Lastly, the research team investigated common grain storage methods of wildlife corn in order to shed light on how to reduce the risk of feeding aflatoxincontaminated grain to quail. They placed wildlife corn in open air, barn and pavilion environments and in metal, aluminum and plastic containers, which mimicked feeder-type structures. Weekly aflatoxin levels, grain moisture content, daily temperature, relative humidity and dew point inside and outside of each storage structure were monitored.
Each storage type contained corn samples that exceeded recommended aflatoxin levels deemed safe for quail within two weeks, and after eight weeks of storage, aflatoxin concentrations increased significantly in each storage method. However, aflatoxin concentrations fluctuated each week, sometimes reading high levels one week then low levels the next week.
Keep in mind that quantifying aflatoxin can be complicated; the aflatoxin content of grain can appear like a moving target. This occurs because fungi growth on grain does not occur uniformly throughout the entire container. Instead fungi growth, and hence potential aflatoxin production, occurs in hotspots within a container.
If a “hotspot” is sampled, then the aflatoxin content may appear high. However, if a “hotspot” is missed and not contained within the tested sample, then the aflatoxin content of the grain may appear within the safe range to feed to quail. This game of cat and mouse can be frustrating to a rancher who wants to avoid feeding aflatoxin-contaminated grain to quail, but it is a reality that ranchers must understand and accept.
In addition, condensation buildup within metal storage containers increased fungi growth on corn, which subsequently resulted in greater aflatoxin concentrations of corn along the sides of such containers compared to corn sampled within the center of the same container. The grain moisture content must be greater than13 percent for fungi to grow and hence, produce aflatoxin.
Condensation build-up inside the metal containers increased the grain moisture content of kernels in direct contact with the condensation. Plastic containers performed better than their metal counterparts when considering condensation inside the container.
It has long been espoused that 10 percent bleach solution can be used to clean containers that were contaminated with the Aspergillus fungi. However, observations of fungi growth soon after cleaning created doubts in the minds of the CKWRI researchers. Therefore, they tested the efficacy of several commercial cleaning products inclusive of the recommended 10 percent bleach solution.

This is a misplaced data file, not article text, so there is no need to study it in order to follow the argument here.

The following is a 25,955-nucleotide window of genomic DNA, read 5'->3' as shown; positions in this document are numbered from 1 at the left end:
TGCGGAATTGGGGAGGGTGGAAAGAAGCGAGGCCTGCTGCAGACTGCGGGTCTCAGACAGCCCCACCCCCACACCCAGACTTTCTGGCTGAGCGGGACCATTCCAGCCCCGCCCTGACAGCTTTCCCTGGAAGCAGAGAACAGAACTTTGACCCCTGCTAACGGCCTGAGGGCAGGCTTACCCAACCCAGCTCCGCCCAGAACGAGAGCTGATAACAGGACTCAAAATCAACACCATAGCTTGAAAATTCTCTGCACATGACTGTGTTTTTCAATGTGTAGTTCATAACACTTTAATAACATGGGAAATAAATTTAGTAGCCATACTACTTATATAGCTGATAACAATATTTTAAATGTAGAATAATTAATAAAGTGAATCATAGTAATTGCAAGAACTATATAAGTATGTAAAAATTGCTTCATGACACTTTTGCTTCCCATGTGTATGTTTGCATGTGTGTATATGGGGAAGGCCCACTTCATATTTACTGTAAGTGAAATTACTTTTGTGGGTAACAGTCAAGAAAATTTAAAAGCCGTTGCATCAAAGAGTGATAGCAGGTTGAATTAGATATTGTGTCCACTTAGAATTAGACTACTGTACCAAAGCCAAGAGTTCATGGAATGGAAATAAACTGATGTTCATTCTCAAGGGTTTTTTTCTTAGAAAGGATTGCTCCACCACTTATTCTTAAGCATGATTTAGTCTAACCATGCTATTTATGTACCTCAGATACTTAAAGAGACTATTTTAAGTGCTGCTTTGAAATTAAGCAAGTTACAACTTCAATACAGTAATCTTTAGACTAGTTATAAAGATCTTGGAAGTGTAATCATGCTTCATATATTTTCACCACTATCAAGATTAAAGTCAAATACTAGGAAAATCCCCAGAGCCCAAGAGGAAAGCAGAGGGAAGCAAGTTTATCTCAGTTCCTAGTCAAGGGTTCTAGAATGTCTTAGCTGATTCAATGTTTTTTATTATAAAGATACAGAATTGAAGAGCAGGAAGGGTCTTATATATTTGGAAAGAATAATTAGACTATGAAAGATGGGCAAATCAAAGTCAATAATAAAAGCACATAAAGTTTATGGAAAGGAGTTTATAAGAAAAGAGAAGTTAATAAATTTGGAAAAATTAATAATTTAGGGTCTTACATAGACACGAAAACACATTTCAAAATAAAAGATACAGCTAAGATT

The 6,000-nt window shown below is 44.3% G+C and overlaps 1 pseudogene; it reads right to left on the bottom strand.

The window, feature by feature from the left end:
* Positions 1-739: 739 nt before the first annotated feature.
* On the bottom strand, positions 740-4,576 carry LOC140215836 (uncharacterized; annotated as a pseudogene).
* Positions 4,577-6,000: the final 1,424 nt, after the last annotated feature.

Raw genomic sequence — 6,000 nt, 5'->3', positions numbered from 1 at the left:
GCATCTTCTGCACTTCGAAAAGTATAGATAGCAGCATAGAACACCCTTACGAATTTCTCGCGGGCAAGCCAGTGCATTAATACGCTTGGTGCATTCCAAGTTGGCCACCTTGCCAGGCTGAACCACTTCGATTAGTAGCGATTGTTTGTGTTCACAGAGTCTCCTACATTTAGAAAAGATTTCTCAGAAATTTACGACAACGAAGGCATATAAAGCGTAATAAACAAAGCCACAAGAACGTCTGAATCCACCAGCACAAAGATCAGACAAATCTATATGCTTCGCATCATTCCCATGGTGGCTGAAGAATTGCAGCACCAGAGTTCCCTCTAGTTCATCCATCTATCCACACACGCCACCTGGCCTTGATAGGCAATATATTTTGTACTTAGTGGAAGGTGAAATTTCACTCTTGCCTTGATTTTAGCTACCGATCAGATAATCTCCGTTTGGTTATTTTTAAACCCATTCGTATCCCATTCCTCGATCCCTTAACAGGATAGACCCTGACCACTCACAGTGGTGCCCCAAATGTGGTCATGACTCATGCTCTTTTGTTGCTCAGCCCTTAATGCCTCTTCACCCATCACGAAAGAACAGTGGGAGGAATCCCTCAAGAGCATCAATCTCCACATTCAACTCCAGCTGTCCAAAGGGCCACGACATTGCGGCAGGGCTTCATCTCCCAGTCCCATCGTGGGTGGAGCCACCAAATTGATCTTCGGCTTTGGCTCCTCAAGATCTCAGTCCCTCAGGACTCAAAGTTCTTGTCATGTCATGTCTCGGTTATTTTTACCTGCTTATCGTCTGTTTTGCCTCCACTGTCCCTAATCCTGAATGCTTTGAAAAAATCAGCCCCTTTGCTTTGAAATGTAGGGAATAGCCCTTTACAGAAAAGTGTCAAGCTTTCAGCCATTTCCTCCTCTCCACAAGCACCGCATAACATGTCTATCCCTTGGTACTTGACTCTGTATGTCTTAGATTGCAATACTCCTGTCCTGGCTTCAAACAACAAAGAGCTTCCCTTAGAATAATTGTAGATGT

Again, the results surprised the research community. Ten percent bleach solution was adequate to kill the fungal colony; however, it was not sufficiently strong enough to kill all the fungal spores. In essence, surfaces appeared clean with 10 percent bleach, but colonies were able to reestablish in 3 – 5 days; hence, the recommended concentration did not solve the problem. The CKWRI researchers found that bleach concentrations of 14 percent or greater were needed to kill fungal colonies and their associated spores.
The take-home message for quail managers, at least those with ranches in southern Texas, is to only purchase a quantity of grain that can be fed in less than two months, store your grain in a dry environment, and if quail feeders are used, use plastic-style feeders. On a regular basis wash your feeders with a 14 percent bleach solution and make sure to thoroughly dry the feeders before adding fresh grain. These are just a few suggestions that the CKWRI research team offers to help reduce aflatoxin-associated problems.
For additional information and suggestions, the CKWRI research team developed an aflatoxin management bulletin, which can be found on the website www.ckwri.tamuk.edu. Unfortunately the aflatoxin problem won’t go away, but these recommendations can help you reduce the exposure of quail and other wildlife to aflatoxin.